“He knows there are strangers at home, and he feels ashamed of coming in. He doesn’t even bring his friends home. He is a boy, he feels embarrassed,” the mother says.
The Khachatryan family lives relying on God. The family benefit paid every month is enough only for one sack of flour, which now is sold for 12,000 drams (about $40). The rest they spend to pay for the electricity bill and a little is left for pasta, and granulated sugar bought from the local store. Village head Murad Simonyan says that a small garden had been allocated to the Khachatryans from the reserve funds belonging to the rural community so that they at least can have potato in winter. In a small land near their house they grow cabbage and carrot, they have a few apple trees and that’s all. Charzhok does not forget to mention the one cow that they have, the apple of their eye, which they take good care of.
To the question what they will have for dinner tonight, Greta shrugs her shoulders and says: “We have potato, beans, God is gracious, we won’t go hungry, we will get over it.”
“We eat like villagers, we don’t complain, we buy meat whenever we can, when we don’t we go without meat,” Charzhok adds, proudly.
Villagers say that Charzhok is a hardworking man and does not shun any work only to maintain his family. Village head Simonyan says that Charzhok even agrees to dig graves only to earn a living for his children.
The Khachatryans, for their part, are thankful to their fellow villagers. Greta says that everyone helps as far as they can.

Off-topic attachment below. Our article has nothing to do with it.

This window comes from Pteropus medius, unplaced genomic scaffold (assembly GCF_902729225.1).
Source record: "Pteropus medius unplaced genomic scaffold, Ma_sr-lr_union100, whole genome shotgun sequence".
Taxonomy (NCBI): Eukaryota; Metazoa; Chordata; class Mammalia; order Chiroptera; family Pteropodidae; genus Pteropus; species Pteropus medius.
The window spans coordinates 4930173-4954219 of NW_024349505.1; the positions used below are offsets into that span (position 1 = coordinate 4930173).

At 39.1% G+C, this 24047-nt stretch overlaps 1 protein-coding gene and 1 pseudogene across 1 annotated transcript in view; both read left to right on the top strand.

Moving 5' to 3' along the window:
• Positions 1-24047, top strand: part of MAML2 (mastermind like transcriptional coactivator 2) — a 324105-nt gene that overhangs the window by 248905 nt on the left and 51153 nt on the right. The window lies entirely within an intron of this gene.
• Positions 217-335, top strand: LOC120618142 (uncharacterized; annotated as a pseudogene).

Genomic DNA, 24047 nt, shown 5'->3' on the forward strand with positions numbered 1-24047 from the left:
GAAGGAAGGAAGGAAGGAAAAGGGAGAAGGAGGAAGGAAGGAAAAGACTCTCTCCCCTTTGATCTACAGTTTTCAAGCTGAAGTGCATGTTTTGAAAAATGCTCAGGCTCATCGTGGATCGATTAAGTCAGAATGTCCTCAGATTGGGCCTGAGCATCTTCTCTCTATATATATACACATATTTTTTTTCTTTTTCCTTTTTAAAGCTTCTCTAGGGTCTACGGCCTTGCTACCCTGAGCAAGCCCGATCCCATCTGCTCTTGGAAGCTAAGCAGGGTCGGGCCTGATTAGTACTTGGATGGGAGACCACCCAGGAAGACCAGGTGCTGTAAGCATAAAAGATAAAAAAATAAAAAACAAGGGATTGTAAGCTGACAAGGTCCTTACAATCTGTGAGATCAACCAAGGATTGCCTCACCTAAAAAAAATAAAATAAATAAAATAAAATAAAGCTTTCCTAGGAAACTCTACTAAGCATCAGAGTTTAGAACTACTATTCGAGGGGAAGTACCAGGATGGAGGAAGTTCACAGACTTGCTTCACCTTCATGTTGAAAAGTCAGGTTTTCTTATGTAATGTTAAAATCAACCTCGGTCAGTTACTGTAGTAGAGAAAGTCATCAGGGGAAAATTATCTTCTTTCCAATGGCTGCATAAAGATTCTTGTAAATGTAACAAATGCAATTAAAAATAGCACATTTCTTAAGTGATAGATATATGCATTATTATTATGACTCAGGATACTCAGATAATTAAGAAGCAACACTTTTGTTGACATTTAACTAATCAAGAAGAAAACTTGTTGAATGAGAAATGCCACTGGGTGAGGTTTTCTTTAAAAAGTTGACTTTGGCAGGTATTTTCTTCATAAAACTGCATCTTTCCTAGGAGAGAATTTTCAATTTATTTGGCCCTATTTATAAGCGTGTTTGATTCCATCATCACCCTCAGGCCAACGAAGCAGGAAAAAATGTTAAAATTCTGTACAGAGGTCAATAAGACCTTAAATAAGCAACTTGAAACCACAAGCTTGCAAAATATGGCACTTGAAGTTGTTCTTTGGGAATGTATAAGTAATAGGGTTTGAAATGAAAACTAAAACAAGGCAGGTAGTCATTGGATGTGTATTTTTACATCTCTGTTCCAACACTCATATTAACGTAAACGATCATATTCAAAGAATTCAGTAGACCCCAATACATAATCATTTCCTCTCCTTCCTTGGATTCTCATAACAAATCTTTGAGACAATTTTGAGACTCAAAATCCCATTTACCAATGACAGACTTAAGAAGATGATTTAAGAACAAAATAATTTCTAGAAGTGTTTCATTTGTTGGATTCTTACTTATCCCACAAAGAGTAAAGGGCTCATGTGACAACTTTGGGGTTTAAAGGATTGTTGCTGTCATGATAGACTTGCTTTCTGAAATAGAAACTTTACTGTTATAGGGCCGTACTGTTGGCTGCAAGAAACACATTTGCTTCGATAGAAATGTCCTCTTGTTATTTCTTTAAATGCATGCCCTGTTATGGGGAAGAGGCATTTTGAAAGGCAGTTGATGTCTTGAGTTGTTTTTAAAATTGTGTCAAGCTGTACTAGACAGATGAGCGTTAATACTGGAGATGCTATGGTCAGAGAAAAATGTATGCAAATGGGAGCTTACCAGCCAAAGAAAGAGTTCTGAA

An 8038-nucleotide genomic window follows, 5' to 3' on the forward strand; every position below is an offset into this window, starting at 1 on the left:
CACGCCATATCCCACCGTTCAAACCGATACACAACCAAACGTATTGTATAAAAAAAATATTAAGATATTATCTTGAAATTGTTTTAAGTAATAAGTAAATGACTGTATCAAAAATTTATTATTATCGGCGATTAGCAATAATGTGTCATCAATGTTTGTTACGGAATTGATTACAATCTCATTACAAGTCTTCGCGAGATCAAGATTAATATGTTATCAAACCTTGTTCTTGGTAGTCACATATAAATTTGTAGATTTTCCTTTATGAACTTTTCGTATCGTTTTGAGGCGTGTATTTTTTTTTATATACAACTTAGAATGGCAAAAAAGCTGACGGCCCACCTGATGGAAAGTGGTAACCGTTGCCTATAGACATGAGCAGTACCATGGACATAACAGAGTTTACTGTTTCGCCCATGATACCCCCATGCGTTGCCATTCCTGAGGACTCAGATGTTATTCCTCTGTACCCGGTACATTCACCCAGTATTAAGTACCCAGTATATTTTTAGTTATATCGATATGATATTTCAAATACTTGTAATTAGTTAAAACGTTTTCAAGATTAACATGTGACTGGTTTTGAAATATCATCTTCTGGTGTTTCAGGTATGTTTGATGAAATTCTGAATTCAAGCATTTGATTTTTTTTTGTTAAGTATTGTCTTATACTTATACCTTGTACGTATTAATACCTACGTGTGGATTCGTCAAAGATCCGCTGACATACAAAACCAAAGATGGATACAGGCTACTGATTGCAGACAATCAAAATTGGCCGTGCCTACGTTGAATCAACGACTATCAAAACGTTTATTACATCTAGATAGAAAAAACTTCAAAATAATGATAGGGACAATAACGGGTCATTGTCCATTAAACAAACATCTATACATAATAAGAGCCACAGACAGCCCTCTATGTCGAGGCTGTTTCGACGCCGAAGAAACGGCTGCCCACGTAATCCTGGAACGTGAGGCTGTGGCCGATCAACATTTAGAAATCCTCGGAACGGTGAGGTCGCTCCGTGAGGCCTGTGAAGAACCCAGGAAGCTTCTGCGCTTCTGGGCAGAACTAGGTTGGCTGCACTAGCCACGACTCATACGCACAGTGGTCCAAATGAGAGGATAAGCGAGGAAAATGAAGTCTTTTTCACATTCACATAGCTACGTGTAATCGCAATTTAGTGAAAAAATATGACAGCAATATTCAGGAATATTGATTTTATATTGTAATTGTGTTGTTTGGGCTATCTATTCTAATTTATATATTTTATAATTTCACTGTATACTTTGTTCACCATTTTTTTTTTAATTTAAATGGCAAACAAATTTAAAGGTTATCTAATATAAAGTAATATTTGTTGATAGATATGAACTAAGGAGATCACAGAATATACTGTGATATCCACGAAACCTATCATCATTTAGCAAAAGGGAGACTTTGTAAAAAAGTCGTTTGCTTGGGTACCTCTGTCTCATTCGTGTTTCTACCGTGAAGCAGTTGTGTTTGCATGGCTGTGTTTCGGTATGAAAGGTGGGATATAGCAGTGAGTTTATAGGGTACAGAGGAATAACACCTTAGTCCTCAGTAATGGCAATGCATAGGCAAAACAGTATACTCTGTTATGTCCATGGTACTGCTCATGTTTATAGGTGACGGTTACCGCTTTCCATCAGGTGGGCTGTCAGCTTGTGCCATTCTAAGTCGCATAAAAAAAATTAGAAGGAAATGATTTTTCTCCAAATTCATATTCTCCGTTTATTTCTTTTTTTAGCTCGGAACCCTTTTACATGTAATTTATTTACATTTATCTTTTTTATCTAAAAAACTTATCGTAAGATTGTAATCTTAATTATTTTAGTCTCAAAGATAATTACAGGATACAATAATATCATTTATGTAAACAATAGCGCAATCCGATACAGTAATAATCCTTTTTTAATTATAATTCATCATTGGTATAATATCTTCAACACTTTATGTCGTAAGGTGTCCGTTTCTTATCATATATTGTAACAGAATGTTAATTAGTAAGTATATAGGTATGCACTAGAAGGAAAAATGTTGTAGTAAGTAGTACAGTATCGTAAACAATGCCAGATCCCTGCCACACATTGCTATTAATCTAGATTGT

“Neighbor Nora lent her donkey to us, and one donkey today is worth 40,000 drams (about $130). It is good that they go on it to the forest to fetch some firewood,” says Greta. “And we buy from the local store on credit. There’s no other way. They are children, they want clothes, they go to school, there are lots of things they want, not everything is limited to food alone. We are thankful to them for their support. Or else, we would have gotten lost.”
Charzhok keeps smoking and no matter how hard he tries to turn the conversation into a more humorous tone, he can’t hide the misery that reigns in the family. He confesses that it is 18 years they have lived in this hut and he does everything to be able to expand their living space a little to make room for the boys, but he can’t.
“My boys were born and raised here. I barely managed to feed them, life has become too complicated. This is our situation – in summer or winter, sleeping, washing, having diner, we and this 15-square-meter space,” he says.
The couple does not complain of their health and say that this is the only thing they’ve got in their ‘reserve fund’. In the end, Charzhok does not forget to say that he has authored 115 verses.
“But there they are, all put to sleep,” he says.
He has written since 1970. He recites some of his poetry and evaluates himself. And in the end he adds: “Faith is a companion and hope of a person’s life. But for faith, we would have gotten lost in this life a long time ago.”